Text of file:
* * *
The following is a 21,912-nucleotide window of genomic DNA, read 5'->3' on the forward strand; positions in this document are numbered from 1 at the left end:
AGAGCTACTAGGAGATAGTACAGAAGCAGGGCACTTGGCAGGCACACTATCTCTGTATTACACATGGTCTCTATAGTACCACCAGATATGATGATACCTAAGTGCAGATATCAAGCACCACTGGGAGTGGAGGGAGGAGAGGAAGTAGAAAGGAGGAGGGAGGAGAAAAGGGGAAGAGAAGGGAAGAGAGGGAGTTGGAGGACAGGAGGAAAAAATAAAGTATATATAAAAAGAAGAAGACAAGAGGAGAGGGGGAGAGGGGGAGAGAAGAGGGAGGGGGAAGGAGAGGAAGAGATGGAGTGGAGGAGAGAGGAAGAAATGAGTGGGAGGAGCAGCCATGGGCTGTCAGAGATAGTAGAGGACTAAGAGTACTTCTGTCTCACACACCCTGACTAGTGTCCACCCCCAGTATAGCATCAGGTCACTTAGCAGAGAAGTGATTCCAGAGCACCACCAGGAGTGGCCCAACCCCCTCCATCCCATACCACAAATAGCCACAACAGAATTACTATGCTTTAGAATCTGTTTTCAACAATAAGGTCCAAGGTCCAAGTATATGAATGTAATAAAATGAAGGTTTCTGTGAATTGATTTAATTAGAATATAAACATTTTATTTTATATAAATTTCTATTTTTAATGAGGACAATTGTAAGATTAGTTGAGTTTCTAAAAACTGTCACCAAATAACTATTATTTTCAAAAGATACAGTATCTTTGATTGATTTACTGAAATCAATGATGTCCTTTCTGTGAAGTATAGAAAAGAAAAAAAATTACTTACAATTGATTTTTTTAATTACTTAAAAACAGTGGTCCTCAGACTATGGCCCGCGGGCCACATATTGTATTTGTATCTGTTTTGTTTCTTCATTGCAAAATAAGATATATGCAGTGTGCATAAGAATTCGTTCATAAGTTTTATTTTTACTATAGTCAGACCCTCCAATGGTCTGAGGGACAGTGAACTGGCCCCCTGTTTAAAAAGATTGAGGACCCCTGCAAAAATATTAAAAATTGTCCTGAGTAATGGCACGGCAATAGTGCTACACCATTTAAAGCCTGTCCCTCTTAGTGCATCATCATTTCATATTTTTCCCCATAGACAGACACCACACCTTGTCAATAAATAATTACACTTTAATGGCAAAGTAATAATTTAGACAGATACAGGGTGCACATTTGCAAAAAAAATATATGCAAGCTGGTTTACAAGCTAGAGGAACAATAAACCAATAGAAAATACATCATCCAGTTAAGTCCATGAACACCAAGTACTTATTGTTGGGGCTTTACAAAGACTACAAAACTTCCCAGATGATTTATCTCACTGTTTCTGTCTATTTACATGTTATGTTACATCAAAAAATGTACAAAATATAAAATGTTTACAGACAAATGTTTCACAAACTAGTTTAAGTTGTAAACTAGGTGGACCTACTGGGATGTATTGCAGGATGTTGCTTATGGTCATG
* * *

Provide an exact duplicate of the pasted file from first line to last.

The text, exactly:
The following is a 21,912-nucleotide window of genomic DNA, read 5'->3' on the forward strand; positions in this document are numbered from 1 at the left end:
AGAGCTACTAGGAGATAGTACAGAAGCAGGGCACTTGGCAGGCACACTATCTCTGTATTACACATGGTCTCTATAGTACCACCAGATATGATGATACCTAAGTGCAGATATCAAGCACCACTGGGAGTGGAGGGAGGAGAGGAAGTAGAAAGGAGGAGGGAGGAGAAAAGGGGAAGAGAAGGGAAGAGAGGGAGTTGGAGGACAGGAGGAAAAAATAAAGTATATATAAAAAGAAGAAGACAAGAGGAGAGGGGGAGAGGGGGAGAGAAGAGGGAGGGGGAAGGAGAGGAAGAGATGGAGTGGAGGAGAGAGGAAGAAATGAGTGGGAGGAGCAGCCATGGGCTGTCAGAGATAGTAGAGGACTAAGAGTACTTCTGTCTCACACACCCTGACTAGTGTCCACCCCCAGTATAGCATCAGGTCACTTAGCAGAGAAGTGATTCCAGAGCACCACCAGGAGTGGCCCAACCCCCTCCATCCCATACCACAAATAGCCACAACAGAATTACTATGCTTTAGAATCTGTTTTCAACAATAAGGTCCAAGGTCCAAGTATATGAATGTAATAAAATGAAGGTTTCTGTGAATTGATTTAATTAGAATATAAACATTTTATTTTATATAAATTTCTATTTTTAATGAGGACAATTGTAAGATTAGTTGAGTTTCTAAAAACTGTCACCAAATAACTATTATTTTCAAAAGATACAGTATCTTTGATTGATTTACTGAAATCAATGATGTCCTTTCTGTGAAGTATAGAAAAGAAAAAAAATTACTTACAATTGATTTTTTTAATTACTTAAAAACAGTGGTCCTCAGACTATGGCCCGCGGGCCACATATTGTATTTGTATCTGTTTTGTTTCTTCATTGCAAAATAAGATATATGCAGTGTGCATAAGAATTCGTTCATAAGTTTTATTTTTACTATAGTCAGACCCTCCAATGGTCTGAGGGACAGTGAACTGGCCCCCTGTTTAAAAAGATTGAGGACCCCTGCAAAAATATTAAAAATTGTCCTGAGTAATGGCACGGCAATAGTGCTACACCATTTAAAGCCTGTCCCTCTTAGTGCATCATCATTTCATATTTTTCCCCATAGACAGACACCACACCTTGTCAATAAATAATTACACTTTAATGGCAAAGTAATAATTTAGACAGATACAGGGTGCACATTTGCAAAAAAAATATATGCAAGCTGGTTTACAAGCTAGAGGAACAATAAACCAATAGAAAATACATCATCCAGTTAAGTCCATGAACACCAAGTACTTATTGTTGGGGCTTTACAAAGACTACAAAACTTCCCAGATGATTTATCTCACTGTTTCTGTCTATTTACATGTTATGTTACATCAAAAAATGTACAAAATATAAAATGTTTACAGACAAATGTTTCACAAACTAGTTTAAGTTGTAAACTAGGTGGACCTACTGGGATGTATTGCAGGATGTTGCTTATGGTCATG